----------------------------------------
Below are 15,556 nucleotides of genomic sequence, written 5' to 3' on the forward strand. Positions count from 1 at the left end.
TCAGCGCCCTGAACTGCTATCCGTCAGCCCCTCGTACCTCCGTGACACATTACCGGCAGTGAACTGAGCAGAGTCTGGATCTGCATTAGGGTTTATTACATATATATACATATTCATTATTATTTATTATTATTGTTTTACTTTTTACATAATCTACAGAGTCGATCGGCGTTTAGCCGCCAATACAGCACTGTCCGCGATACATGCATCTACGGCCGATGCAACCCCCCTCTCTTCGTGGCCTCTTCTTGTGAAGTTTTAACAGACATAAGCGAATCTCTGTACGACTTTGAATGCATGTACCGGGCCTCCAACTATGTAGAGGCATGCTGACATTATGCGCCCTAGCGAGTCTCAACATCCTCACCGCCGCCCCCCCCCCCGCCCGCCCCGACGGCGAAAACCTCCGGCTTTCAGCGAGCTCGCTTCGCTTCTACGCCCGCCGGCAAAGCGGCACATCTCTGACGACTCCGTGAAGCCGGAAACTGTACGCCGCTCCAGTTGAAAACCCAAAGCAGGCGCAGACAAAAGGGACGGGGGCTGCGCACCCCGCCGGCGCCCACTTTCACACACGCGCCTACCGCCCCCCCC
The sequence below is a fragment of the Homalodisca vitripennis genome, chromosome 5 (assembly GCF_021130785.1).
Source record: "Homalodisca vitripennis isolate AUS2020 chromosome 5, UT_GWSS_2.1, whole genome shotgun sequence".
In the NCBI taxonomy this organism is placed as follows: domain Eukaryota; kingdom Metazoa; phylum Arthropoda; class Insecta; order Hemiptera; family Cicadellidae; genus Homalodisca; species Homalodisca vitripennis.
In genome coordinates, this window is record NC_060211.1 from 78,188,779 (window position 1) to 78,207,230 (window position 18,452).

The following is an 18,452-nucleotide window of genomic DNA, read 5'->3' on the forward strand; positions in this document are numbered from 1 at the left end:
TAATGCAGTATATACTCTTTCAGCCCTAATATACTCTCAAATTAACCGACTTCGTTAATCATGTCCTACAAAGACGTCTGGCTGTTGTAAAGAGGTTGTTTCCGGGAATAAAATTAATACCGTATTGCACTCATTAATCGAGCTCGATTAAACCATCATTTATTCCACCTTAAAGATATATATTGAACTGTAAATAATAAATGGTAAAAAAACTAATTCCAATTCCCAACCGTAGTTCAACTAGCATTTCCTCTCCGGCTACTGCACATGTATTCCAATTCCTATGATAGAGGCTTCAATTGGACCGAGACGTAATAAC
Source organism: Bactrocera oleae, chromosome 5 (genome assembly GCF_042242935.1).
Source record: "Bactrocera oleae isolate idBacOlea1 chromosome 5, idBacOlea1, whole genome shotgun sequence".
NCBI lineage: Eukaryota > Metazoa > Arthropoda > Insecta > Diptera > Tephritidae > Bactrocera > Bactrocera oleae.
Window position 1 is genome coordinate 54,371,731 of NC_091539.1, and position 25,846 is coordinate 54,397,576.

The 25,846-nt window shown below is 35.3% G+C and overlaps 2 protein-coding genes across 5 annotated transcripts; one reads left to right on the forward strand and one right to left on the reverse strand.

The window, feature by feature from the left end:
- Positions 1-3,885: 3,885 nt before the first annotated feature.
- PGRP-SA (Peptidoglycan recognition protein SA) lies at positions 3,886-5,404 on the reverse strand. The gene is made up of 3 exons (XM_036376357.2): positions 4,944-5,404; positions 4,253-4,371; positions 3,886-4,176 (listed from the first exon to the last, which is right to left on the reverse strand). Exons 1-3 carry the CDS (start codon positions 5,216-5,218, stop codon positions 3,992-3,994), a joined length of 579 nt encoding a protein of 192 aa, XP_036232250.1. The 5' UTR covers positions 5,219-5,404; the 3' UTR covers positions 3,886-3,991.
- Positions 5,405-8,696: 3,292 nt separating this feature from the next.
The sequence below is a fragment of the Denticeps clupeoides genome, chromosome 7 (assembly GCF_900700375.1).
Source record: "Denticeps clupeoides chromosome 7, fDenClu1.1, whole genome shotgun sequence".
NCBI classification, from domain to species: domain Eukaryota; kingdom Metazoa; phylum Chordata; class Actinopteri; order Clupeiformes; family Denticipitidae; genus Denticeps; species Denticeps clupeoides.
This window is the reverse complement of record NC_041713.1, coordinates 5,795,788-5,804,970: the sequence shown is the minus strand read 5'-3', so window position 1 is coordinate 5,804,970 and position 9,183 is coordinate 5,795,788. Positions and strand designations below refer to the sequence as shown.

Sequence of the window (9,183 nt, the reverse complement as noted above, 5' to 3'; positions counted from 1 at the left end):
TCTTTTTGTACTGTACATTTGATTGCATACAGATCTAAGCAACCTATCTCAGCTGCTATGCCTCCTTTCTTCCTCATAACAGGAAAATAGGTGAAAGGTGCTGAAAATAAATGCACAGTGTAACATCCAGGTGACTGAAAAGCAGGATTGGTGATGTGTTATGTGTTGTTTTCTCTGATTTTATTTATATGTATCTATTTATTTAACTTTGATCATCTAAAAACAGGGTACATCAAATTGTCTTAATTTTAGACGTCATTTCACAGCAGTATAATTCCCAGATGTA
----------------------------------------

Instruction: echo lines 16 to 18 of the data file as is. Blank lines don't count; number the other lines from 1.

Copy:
- PGRP-SA (Peptidoglycan recognition protein SA) lies at positions 3,886-5,404 on the reverse strand. The gene is made up of 3 exons (XM_036376357.2): positions 4,944-5,404; positions 4,253-4,371; positions 3,886-4,176 (listed from the first exon to the last, which is right to left on the reverse strand). Exons 1-3 carry the CDS (start codon positions 5,216-5,218, stop codon positions 3,992-3,994), a joined length of 579 nt encoding a protein of 192 aa, XP_036232250.1. The 5' UTR covers positions 5,219-5,404; the 3' UTR covers positions 3,886-3,991.
- Positions 5,405-8,696: 3,292 nt separating this feature from the next.
The sequence below is a fragment of the Denticeps clupeoides genome, chromosome 7 (assembly GCF_900700375.1).